Past 10 Years of Pre-Workouts
Before we hit these four verticals, it’s valuable to take a step back and review the last decade of the pre-workout category. Essentially, why are we just now circling back to the basics of why muscles fail? We started the last decade in sports nutrition with N.O.-Xplode, which contained a heavy dose of actives and revolutionized the category. It actually started the category. Then, about eight years ago, Jack3d hit the scene with a “concentrated” pre-workout. The total dose of Jack3d was around 4g and it took the pre-workout category to new heights. It used DMAA (dimethylamylamine) (aka 1,3-DMAA) in addition to caffeine. DMAA provided a euphoric feeling and complemented caffeine extremely well. Unfortunately, DMAA was not regulatory-compliant and was largely removed from the market.
Five years ago, Muscle Tech started a line that fully disclosed its ingredient quantities. Then, three years ago, Jim Stoppani took it a step further and focused on really large, clinical doses of several key actives, all fully-disclosed. The formula was simple but effective, and it led to an industry focus on label transparency and ingredients with claims at validated doses.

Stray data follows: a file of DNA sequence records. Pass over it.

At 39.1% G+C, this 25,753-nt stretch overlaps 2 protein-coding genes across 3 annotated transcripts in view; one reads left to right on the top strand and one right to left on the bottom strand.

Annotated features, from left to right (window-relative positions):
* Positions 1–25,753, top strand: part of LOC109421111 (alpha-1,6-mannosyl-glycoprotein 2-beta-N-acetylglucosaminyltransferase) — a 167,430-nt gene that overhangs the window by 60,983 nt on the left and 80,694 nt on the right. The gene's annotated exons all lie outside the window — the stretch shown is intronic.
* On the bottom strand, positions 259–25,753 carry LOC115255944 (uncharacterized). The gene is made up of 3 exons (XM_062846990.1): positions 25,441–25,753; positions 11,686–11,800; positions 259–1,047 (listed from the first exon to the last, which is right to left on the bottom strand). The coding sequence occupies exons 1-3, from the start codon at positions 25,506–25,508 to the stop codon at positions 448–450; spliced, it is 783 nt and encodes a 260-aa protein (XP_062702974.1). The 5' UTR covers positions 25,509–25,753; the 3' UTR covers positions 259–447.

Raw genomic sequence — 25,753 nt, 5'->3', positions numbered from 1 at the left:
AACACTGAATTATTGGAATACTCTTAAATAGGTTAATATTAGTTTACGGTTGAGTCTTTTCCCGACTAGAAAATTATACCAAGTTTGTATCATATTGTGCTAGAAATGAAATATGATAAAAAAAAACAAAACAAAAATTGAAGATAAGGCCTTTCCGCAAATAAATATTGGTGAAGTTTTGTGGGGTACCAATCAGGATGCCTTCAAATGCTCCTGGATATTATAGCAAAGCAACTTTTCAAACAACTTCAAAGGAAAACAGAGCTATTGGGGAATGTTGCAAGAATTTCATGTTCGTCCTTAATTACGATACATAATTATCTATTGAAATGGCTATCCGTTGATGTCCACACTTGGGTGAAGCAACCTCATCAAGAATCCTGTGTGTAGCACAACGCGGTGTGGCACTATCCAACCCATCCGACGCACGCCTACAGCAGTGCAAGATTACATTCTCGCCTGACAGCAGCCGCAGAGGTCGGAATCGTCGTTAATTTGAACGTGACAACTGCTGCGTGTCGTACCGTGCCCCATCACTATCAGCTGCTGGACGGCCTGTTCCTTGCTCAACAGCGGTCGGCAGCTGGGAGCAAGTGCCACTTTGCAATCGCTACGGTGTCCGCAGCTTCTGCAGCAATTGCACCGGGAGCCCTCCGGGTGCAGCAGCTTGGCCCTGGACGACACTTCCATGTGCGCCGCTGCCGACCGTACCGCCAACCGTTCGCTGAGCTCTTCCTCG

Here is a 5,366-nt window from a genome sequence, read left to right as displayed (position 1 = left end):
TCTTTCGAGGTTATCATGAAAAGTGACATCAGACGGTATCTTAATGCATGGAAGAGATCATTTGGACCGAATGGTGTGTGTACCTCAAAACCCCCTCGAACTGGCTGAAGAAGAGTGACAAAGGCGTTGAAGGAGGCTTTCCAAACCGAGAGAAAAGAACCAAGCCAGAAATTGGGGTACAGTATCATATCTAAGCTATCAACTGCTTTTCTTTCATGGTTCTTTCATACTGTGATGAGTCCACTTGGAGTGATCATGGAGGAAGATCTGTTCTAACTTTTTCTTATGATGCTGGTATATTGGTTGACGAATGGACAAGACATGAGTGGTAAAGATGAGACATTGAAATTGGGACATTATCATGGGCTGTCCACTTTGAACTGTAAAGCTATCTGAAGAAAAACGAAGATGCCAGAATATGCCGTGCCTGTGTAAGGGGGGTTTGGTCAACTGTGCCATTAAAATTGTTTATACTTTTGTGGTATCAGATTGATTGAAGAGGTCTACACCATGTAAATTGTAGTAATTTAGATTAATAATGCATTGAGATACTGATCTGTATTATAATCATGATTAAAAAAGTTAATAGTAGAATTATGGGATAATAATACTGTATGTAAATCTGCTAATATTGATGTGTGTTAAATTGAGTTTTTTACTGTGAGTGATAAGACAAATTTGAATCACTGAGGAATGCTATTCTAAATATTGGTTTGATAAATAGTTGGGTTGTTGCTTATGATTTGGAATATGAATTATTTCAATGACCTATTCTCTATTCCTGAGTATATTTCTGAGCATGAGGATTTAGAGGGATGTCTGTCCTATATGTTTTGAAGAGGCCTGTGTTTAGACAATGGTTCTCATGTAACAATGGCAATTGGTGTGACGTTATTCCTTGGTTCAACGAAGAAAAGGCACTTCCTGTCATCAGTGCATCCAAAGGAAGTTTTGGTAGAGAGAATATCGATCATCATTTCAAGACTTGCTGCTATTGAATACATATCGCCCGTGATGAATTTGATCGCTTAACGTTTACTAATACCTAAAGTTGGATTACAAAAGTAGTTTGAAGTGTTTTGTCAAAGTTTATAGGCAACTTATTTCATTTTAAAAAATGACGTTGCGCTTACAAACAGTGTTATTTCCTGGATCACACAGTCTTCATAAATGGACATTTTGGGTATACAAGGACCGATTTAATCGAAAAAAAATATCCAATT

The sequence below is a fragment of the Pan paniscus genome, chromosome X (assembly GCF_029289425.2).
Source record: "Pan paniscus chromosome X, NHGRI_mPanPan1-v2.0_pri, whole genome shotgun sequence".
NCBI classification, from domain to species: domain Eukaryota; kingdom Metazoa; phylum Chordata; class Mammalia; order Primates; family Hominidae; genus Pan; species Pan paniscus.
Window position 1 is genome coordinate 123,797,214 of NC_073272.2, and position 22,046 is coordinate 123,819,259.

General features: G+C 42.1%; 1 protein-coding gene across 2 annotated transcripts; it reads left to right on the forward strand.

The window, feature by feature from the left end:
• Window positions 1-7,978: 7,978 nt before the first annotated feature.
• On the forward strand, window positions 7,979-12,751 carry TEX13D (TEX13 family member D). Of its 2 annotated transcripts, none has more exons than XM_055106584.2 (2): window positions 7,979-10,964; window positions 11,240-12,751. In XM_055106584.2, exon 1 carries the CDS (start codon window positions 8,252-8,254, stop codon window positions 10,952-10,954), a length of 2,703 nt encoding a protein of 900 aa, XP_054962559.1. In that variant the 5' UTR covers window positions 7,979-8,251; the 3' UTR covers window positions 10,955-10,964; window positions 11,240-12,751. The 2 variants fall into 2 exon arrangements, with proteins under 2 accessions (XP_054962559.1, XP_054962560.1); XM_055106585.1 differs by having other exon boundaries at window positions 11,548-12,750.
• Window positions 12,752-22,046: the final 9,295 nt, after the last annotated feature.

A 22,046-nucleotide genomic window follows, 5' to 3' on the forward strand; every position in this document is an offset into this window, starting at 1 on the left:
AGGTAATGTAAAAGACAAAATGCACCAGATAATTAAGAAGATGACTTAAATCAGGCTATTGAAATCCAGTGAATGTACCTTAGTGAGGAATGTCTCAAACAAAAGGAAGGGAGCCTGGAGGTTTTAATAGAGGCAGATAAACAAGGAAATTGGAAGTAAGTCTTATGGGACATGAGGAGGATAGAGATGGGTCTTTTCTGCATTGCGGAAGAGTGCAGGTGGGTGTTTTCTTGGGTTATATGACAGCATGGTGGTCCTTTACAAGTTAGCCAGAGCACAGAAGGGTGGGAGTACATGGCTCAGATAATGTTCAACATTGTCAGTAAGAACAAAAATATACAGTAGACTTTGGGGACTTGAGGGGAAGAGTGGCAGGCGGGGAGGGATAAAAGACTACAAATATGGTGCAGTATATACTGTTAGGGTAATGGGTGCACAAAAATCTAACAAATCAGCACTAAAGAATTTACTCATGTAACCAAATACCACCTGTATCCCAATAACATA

Nearly two years ago, some people started taking out the “pump” portion of pre-workouts and putting them in a non-stimulant, “pump pre-workout" category. That history preceded what we have today, a category that has been divided into three unique categories. It’s these three differentiated subcategories that have led us back to the basics of why muscles fail.
Those 3 Categories are:
The Science Behind Muscle Failure:
One reason muscles fail is ATP depletion. When people talk of ATP depletion, they are usually talking about creatine. With glycogen depletion, it’s typically a conversation about the use of carbs. Beta-Alanine dominates discussions about excess hydrogen ions from lactate, and no one typically discusses muscle contraction failure. Any talk of free radical damage to muscles is most often a back-burner issue for R&D. The consumer can be overwhelmed by these details about why muscles fail, so brands often take an easier, non-educational path. The consumer just wants immediate results. They want a sensory effect, something they can feel.